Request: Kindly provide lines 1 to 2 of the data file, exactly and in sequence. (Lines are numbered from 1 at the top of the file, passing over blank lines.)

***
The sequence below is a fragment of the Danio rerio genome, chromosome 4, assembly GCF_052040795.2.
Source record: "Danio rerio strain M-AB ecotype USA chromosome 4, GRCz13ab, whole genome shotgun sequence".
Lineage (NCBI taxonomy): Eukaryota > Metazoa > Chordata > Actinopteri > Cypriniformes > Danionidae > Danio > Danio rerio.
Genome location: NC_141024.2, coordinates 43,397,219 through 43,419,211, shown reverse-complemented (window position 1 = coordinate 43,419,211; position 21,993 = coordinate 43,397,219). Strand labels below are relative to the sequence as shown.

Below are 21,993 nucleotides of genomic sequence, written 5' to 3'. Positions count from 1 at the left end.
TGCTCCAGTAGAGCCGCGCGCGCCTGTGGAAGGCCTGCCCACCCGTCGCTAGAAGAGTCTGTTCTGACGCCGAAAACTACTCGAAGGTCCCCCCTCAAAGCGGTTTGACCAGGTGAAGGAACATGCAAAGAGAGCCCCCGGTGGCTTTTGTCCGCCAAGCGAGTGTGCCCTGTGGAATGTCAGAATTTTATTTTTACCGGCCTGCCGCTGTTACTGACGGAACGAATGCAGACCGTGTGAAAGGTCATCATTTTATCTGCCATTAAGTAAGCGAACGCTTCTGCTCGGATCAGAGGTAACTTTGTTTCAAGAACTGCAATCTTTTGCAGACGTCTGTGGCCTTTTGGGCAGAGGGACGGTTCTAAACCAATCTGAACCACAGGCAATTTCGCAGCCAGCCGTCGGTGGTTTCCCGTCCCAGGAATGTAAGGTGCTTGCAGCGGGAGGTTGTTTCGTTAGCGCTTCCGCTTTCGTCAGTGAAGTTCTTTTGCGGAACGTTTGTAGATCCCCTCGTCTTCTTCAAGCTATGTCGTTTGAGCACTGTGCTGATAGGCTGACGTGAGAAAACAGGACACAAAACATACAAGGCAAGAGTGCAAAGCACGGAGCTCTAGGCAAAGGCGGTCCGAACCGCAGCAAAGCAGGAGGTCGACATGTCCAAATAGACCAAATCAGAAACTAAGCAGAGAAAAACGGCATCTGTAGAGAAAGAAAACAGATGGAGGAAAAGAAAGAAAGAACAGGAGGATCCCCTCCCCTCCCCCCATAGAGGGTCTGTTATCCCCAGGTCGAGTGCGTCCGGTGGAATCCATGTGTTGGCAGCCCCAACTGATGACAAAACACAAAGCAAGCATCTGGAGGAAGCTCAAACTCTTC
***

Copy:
The sequence below is a fragment of the Danio rerio genome, chromosome 4, assembly GCF_052040795.2.
Source record: "Danio rerio strain M-AB ecotype USA chromosome 4, GRCz13ab, whole genome shotgun sequence".